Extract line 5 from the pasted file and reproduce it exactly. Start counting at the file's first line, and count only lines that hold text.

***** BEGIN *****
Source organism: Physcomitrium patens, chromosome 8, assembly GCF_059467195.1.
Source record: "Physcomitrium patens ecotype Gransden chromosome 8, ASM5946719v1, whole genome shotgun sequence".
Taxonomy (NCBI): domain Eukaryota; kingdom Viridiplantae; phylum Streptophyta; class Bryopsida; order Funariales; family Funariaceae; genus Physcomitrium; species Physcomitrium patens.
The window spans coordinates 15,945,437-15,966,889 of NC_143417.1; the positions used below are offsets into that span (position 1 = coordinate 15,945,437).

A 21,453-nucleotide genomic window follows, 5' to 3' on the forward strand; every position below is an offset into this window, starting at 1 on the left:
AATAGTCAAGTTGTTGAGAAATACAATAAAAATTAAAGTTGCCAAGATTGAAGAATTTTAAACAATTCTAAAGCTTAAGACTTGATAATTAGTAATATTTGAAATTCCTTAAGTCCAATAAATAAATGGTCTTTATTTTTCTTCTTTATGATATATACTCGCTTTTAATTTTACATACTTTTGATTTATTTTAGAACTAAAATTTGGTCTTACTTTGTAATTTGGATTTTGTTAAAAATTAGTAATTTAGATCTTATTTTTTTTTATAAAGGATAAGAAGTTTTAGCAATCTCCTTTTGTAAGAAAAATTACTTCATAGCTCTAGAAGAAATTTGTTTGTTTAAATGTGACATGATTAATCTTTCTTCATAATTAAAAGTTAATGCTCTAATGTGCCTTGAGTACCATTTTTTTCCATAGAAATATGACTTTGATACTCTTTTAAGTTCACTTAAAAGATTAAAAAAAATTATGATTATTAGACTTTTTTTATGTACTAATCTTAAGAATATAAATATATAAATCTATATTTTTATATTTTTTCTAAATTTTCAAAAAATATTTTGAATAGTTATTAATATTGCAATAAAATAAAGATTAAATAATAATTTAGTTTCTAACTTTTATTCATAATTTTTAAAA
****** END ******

A 21,453-nucleotide genomic window follows, 5' to 3' on the forward strand; every position below is an offset into this window, starting at 1 on the left: